brownie

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See also: Brownie

English[edit]

chocolate brownies (sense 1)
mythical brownies (sense 2)

Etymology[edit]

From brown +‎ -ie (diminutive suffix).

Pronunciation[edit]

Noun[edit]

brownie (plural brownies)

  1. (cooking) A small square piece of rich cake, usually made with chocolate.
    • 2000, Lori Gottlieb, Stick Figure: a diary of my former self, page 173,
      [] if she ever found out she was dying, she'd just eat brownies all day and night until the very end.
    • 2005, Aaron Lazare, On Apology, unnumbered page,
      On a Saturday afternoon, my wife bought her favorite treat for dessert that evening, a gourmet, nut-filled brownie.
    • 2005, Steve Otto, Memoirs of a Drugged-Up, Sex-Crazed Yippie, page 228,
      After cooking the brownies until we could smell the pot, we each ate a large brownie.
  2. (folklore) A mythical creature, a helpful elf who would secretly do people's housework for them.
    • 1828, Thomas Keightley, Fairy Mythology, volume II, page 169:
      Thus, offer Brownie a piece of bread, a cup of drink, or a new coat and hood, and he flouted at it, and perhaps, in his huff, quitted the place for ever ; but leave a nice bowl of cream, and some fresh honeycomb, in a snug private corner, and they soon disappeared, though Brownie, it was to be supposed, never knew any thing of them.
    • 1886, Peter Christen Asbjørnsen, H.L. Brækstad, transl., Folk and Fairy Tales, page 5:
      "Oh, auntie, do you know what Stine says?" cried a little brown-eyed beauty; "she says I shall go with her into the hayloft to-night and give the brownie his Christmas porridge."
    • 1908, Dinah Craik, The Adventures of A Brownie.
    • 1985, The Encyclopedia Americana, Volume 1, page 636,
      Stories were told of a brownie riding horseback to fetch the midwife at childbirth or helping his master to win at checkers.
    • 2004, Justin Hocking, Jeffrey Knutson, Jared Jacang Maher (editors), Life and Limb: Skateboarders Write from the Deep End, page 37,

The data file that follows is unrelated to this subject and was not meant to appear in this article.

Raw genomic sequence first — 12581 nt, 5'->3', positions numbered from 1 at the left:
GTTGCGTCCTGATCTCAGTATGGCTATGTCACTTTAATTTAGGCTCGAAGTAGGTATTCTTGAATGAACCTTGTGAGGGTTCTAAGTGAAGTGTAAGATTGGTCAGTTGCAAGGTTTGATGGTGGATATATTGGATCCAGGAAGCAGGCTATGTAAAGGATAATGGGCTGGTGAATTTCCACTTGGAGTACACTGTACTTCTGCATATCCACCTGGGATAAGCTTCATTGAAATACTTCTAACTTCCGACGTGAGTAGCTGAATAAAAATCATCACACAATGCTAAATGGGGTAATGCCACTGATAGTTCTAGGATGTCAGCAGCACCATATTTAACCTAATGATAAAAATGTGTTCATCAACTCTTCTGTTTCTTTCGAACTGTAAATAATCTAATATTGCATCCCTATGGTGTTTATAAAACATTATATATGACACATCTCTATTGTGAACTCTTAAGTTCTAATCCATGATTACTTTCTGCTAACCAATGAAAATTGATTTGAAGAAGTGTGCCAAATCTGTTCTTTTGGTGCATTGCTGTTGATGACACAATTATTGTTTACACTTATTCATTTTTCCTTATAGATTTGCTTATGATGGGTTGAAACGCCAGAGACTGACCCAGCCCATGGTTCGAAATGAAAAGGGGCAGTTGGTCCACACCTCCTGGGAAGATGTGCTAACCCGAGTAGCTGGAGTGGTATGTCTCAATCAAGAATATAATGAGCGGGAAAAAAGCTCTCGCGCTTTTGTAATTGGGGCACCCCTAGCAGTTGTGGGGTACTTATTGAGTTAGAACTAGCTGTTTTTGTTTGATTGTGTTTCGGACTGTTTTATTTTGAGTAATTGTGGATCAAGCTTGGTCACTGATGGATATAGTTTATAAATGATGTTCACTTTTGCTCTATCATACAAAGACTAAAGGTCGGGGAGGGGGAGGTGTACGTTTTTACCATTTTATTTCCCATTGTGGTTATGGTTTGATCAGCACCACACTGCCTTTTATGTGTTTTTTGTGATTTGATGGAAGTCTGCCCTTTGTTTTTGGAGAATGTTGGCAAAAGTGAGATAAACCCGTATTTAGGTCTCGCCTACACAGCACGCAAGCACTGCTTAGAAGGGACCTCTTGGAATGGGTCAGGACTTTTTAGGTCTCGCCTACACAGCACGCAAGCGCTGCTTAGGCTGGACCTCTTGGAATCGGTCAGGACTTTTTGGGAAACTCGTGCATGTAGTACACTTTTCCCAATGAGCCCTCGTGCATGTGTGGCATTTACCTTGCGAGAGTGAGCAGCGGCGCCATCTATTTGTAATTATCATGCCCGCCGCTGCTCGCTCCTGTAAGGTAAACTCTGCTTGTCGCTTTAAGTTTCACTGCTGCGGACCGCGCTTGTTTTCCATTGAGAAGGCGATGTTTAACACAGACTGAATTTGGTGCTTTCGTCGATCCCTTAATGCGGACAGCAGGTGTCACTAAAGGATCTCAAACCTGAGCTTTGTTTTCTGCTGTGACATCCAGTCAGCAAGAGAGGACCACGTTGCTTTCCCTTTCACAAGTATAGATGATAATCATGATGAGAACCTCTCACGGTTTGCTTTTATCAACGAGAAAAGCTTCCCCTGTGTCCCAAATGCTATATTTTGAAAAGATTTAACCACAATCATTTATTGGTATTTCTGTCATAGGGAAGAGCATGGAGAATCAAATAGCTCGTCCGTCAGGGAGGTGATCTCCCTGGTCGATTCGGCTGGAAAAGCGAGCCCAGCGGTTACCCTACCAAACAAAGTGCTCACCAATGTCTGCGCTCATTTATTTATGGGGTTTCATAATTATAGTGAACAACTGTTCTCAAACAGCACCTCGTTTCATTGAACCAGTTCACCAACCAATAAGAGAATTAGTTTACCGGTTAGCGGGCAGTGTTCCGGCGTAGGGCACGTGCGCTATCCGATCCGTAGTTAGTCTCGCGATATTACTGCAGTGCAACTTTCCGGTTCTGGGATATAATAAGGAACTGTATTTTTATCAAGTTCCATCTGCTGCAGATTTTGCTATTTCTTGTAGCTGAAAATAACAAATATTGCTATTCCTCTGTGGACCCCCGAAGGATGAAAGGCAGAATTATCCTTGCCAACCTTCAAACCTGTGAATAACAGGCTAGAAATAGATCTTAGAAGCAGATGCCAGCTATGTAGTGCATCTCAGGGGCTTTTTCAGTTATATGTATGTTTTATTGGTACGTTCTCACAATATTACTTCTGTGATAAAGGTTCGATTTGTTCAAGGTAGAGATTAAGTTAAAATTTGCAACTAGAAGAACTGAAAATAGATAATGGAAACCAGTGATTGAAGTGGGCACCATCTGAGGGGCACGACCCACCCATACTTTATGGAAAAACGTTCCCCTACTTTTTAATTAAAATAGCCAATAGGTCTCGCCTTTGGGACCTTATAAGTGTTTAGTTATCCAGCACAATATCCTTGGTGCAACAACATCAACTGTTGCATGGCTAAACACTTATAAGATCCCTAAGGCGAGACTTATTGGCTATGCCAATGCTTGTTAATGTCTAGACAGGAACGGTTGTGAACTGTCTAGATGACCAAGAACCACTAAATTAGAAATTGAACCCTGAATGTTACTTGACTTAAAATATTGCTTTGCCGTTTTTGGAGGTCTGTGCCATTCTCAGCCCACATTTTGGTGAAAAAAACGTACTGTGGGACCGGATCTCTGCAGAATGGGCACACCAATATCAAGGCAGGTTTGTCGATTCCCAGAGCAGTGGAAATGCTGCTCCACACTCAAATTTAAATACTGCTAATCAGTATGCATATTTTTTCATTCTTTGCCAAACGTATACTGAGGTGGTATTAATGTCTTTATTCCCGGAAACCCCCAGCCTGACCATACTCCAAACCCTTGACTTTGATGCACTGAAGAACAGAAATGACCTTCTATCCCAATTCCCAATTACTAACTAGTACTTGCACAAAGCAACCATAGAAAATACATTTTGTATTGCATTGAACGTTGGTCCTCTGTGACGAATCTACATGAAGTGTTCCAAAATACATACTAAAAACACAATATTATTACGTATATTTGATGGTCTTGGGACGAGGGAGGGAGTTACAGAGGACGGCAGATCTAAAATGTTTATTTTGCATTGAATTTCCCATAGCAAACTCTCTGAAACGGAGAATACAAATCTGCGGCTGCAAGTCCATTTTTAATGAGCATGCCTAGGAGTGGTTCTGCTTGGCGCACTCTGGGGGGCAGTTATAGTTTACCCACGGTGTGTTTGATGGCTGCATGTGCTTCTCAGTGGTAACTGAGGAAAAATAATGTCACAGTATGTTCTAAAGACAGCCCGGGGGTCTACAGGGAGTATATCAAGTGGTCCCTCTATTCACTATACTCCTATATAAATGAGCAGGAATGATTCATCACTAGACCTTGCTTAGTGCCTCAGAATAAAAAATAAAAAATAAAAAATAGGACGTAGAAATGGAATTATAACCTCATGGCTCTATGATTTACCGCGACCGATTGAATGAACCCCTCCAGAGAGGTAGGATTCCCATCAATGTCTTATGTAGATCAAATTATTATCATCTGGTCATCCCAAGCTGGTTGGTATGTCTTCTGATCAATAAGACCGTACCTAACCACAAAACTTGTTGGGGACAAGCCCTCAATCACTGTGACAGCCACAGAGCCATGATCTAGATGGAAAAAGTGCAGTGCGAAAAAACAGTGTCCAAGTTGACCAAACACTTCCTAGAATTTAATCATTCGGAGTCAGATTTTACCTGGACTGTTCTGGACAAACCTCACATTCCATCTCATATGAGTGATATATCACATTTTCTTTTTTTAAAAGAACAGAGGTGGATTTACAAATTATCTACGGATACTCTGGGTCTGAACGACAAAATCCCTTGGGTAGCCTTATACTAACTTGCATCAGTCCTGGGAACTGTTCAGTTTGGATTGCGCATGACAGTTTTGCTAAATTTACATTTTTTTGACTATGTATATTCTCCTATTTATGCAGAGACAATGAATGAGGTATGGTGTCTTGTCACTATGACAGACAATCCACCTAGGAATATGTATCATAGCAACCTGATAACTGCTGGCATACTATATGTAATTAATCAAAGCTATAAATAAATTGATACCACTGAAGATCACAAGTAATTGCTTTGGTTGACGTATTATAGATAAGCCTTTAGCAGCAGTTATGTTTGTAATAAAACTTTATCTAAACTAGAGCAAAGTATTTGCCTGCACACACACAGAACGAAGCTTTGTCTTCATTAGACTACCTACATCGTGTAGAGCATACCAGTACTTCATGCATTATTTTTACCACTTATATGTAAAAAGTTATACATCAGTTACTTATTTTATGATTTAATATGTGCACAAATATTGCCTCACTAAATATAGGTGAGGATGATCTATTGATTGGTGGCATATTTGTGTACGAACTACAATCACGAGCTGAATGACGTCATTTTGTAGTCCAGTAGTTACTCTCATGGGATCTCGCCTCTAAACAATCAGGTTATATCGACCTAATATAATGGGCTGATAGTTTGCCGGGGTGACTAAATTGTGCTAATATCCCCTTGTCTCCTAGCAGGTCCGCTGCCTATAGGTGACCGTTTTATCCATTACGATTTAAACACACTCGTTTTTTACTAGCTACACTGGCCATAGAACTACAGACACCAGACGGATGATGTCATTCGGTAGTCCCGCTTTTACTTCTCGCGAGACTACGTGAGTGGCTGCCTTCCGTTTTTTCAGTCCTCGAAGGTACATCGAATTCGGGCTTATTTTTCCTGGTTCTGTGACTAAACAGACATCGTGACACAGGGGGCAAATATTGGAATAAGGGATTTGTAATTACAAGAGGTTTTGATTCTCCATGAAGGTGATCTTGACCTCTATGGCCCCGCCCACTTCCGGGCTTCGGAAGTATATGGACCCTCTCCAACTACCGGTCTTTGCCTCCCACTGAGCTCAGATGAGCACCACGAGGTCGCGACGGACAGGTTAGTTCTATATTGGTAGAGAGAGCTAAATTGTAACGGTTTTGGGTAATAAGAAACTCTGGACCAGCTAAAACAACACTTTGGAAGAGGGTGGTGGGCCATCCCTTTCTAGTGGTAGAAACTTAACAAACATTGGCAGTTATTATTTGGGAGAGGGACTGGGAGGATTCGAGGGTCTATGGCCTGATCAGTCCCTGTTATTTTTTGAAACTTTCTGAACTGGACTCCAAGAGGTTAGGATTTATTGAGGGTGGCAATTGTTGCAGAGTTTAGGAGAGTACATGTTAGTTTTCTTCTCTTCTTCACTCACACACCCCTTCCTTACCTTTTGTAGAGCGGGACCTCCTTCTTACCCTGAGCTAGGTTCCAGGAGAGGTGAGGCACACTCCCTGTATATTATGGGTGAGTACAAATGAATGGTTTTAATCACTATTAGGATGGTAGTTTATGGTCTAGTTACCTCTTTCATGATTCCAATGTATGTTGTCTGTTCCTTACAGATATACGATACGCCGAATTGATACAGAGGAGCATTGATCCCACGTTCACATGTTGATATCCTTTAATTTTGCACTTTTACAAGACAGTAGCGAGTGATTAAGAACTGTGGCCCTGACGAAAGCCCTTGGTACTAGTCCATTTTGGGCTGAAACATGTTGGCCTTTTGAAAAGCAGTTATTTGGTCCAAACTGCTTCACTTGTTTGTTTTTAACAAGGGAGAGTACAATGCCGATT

There are no brownies in my house, though. I know because there's always a pile of dishes in the sink.
  3. (paganism) A household spirit or revered ancestor.
  4. Any of various lycaenid butterflies of the Eurasian genus Miletus.
  5. (informal) A brown trout (Salmo trutta).
  6. (informal) The widow rockfish (Sebastes entomelas), a fish in the family Sebastidae.
    • 2007, R. Quentin Grafton, Harry W. Nelson, Bruce Turris, “How to Resolve the Class II Common Property Problem? The Case of British Columbia's Multi-Species Groundfish Trawl Fishery”, in Trond Bjørndal, Daniel V. Gordon, Ragnar Arnason, U. Rashid Sumaila, editors, Advances in Fisheries Economics: Festschrift in Honour of Professor Gordon R. Munro, Oxford: Blackwell Publishing, →ISBN, page 61:
      Depending upon the species, fishers may harvest along the ocean floor for many rockfish and other groundfish, while hake, pollock, and some rockfish species (i.e. greenies and brownies) are targeted with mid-water trawls.
    Coordinate term: greenie
  7. (US) A girl in the first level of girl scouts.
  8. (Australia, New Zealand, colloquial) A tall, long-necked beer bottle, made from brown coloured glass.
  9. (ethnic slur, offensive) A person of Arab, Indian or Hispanic descent. Sometimes used for a Native American or Pacific Islander.

Derived terms[edit]

Translations[edit]

Descendants[edit]

  • French: brownie
  • German: Brownie

Further reading[edit]


French[edit]

Etymology[edit]

Borrowed from English brownie.

Pronunciation[edit]

Noun[edit]

brownie f (plural brownies)

  1. brownie (type of small chocolate cake)

Norwegian Nynorsk[edit]

Etymology[edit]

Borrowed from English brownie.

Noun[edit]

brownie m (definite singular brownien, indefinite plural browniar, definite plural browniane)

  1. brownie (type of small chocolate cake)

Portuguese[edit]

Etymology[edit]

Borrowed from English brownie.

Noun[edit]

brownie m (plural brownies)

  1. brownie (type of small chocolate cake)

Spanish[edit]

Etymology[edit]

Borrowed from English brownie.

Noun[edit]

brownie m (plural brownies)

  1. brownie

Derived terms[edit]